One hundred years ago, a small group of businessmen and naturalists recognized the need to preserve the state’s special places before they were lost to the industrial revolution and development. This group, The Connecticut Park Commission, launched a statewide tour to select sites that represented Connecticut’s heritage, beauty and recreational potential. The first property that was purchased was in Westport in 1913 and, in 1914, Sherwood Island State Park opened. Today, there are 107 state parks and 32 state forests that see 7.8 million visitors each year.
A year-long Centennial celebration is planned. The official centennial observation will be kicked off by Gov. Dannel P. Malloy on August 14th with a reception at Dinosaur State Park in Rocky Hill. For more information on centennial activities, and information about Connecticut’s parks and forests, here is a link to the State of Connecticut’s website.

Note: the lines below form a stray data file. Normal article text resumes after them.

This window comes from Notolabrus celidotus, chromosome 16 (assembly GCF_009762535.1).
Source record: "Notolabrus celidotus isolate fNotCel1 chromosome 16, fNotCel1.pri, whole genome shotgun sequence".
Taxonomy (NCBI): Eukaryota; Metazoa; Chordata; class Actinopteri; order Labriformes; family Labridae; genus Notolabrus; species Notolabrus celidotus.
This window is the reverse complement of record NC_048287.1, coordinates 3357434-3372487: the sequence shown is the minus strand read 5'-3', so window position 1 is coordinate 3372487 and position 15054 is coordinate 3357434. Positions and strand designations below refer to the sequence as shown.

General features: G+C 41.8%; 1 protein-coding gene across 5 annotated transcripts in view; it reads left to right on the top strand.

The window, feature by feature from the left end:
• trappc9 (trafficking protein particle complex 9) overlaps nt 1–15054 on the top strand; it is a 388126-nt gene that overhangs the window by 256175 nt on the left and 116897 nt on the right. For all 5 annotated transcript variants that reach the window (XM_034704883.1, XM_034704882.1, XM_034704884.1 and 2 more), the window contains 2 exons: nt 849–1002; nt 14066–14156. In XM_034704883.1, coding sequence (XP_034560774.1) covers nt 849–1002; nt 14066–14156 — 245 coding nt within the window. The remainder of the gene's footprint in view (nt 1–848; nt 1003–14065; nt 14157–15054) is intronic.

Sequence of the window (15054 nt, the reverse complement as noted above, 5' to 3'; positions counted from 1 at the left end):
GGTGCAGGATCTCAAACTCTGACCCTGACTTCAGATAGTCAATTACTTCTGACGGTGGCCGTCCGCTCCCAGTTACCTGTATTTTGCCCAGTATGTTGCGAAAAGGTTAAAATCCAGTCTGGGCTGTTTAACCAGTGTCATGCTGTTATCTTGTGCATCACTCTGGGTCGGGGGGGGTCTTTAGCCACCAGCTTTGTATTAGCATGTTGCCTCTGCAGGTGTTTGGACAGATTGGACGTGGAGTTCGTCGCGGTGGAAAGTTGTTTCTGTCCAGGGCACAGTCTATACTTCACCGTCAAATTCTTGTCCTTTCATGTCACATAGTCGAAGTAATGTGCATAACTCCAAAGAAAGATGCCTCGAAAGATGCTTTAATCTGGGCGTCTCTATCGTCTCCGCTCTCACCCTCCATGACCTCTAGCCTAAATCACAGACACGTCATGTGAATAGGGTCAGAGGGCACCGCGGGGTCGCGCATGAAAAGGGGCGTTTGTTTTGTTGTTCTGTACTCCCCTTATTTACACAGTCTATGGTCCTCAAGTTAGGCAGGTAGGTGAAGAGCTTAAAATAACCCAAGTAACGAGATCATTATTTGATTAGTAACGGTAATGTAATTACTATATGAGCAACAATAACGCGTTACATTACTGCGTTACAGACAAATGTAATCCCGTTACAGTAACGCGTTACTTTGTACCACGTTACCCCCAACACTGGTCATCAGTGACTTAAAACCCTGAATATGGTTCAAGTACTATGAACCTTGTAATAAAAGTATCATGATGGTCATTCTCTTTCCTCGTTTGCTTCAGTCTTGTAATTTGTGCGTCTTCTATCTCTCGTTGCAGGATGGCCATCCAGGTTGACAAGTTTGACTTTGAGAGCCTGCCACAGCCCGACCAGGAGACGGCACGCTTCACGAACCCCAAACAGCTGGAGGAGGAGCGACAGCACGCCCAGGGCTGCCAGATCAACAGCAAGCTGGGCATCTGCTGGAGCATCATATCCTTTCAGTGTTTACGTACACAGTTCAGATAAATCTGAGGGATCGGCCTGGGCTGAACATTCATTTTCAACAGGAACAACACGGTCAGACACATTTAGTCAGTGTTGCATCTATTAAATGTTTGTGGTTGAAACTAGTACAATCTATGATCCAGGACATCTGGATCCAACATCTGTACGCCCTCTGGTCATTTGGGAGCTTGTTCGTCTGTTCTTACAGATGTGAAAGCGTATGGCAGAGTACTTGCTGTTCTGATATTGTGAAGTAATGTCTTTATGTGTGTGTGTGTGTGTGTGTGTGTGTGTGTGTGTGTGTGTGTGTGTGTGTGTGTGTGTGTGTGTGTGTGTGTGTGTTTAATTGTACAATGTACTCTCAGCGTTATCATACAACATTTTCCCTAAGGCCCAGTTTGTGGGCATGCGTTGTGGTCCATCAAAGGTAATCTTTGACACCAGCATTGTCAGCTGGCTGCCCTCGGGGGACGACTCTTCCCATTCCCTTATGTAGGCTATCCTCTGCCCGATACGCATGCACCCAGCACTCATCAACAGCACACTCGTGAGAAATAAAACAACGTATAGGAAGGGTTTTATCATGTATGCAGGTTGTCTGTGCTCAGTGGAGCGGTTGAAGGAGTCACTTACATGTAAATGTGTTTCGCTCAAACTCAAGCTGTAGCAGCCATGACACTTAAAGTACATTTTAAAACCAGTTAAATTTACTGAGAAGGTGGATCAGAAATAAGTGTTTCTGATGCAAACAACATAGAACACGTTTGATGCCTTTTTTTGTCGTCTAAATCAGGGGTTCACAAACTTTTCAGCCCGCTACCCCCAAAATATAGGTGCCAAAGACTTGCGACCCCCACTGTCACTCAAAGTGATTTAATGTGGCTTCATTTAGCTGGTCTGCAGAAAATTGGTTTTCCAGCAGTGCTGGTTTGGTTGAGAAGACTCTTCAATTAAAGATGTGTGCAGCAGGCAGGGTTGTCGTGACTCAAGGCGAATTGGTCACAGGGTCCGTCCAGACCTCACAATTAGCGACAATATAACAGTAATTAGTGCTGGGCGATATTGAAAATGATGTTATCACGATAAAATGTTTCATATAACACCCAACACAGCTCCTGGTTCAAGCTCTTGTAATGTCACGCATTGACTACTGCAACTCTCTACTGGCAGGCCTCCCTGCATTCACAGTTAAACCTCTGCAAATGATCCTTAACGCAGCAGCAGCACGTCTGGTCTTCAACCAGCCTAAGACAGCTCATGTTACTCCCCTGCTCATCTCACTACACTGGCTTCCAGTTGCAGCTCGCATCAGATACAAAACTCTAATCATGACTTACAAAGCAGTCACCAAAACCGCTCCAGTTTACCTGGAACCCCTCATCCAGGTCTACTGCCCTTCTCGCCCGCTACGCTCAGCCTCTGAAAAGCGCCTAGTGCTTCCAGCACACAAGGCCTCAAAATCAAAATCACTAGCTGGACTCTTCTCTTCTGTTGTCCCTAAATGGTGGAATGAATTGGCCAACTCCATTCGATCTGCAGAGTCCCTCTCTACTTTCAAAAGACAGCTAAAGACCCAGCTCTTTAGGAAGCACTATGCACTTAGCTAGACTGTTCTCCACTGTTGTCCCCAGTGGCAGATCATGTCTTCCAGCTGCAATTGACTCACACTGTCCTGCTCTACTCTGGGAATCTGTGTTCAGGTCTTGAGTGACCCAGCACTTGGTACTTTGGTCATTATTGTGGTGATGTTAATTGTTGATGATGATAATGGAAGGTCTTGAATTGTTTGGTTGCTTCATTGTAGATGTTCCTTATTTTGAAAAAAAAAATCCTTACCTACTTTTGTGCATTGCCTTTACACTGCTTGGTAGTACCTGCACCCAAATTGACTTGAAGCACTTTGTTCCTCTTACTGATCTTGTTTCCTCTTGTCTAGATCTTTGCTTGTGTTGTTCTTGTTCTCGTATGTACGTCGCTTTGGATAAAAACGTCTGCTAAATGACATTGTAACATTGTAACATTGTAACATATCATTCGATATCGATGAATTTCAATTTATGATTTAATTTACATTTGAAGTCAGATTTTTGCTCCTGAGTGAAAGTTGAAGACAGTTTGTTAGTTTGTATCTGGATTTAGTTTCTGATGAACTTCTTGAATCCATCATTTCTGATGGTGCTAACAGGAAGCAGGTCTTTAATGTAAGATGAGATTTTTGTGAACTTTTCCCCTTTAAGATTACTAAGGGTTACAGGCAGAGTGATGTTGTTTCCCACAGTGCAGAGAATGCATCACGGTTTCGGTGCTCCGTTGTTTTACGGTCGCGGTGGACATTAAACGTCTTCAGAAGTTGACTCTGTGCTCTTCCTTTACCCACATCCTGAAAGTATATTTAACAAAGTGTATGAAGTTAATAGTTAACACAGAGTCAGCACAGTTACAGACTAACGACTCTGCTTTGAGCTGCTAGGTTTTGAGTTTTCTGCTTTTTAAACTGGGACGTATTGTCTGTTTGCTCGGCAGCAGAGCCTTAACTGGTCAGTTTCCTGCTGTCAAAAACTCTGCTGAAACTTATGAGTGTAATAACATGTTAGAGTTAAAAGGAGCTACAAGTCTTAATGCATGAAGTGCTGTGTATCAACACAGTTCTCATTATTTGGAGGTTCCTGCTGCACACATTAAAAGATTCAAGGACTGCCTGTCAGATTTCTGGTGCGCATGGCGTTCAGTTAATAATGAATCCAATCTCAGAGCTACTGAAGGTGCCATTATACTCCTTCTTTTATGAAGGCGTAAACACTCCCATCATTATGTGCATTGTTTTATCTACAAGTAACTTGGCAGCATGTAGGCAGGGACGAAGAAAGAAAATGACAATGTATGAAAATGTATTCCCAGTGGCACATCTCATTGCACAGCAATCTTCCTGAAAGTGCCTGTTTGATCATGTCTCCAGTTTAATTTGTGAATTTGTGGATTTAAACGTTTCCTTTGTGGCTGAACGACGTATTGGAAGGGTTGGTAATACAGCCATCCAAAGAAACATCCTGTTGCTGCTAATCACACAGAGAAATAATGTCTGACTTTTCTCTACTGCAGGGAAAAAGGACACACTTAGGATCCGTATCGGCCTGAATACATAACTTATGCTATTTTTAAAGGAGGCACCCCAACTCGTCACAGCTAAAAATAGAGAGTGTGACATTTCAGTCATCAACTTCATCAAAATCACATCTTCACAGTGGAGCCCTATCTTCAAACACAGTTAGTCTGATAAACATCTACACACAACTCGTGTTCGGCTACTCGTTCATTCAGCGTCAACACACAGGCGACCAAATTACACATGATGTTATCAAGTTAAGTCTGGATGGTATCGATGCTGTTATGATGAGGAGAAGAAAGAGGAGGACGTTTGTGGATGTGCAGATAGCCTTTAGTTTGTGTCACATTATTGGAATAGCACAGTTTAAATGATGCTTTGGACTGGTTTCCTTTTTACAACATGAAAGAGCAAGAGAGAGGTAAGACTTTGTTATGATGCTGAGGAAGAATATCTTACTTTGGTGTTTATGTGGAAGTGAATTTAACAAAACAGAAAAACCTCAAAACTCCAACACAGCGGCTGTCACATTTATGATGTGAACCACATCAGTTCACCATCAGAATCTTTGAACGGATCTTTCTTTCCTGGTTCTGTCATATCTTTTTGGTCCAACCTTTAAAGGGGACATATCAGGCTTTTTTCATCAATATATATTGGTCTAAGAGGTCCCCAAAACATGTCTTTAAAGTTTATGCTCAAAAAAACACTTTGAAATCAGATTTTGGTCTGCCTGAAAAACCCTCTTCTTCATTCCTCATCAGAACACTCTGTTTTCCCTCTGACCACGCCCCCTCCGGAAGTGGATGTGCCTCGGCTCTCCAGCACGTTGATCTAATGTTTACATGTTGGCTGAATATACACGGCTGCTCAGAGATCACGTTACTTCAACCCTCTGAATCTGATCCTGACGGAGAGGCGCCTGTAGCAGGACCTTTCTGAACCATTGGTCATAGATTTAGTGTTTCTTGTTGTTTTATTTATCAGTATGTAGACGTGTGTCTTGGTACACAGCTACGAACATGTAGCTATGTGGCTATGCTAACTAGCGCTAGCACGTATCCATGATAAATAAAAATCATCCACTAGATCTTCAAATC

The Commission generously provides one free State Parks and Forests pass that can be used at any state park or forest to every library in the state. The Library purchased one pass with money provided by the Friends of the Cheshire Public Library. Four passes were purchased with a private memorial donation – giving the Library 6 passes in total. These passes are valid until December 31, 2013.
The Cheshire Public Library has a wonderful selection of museum passes available to a variety of places. For more information on these passes and their availability, click here.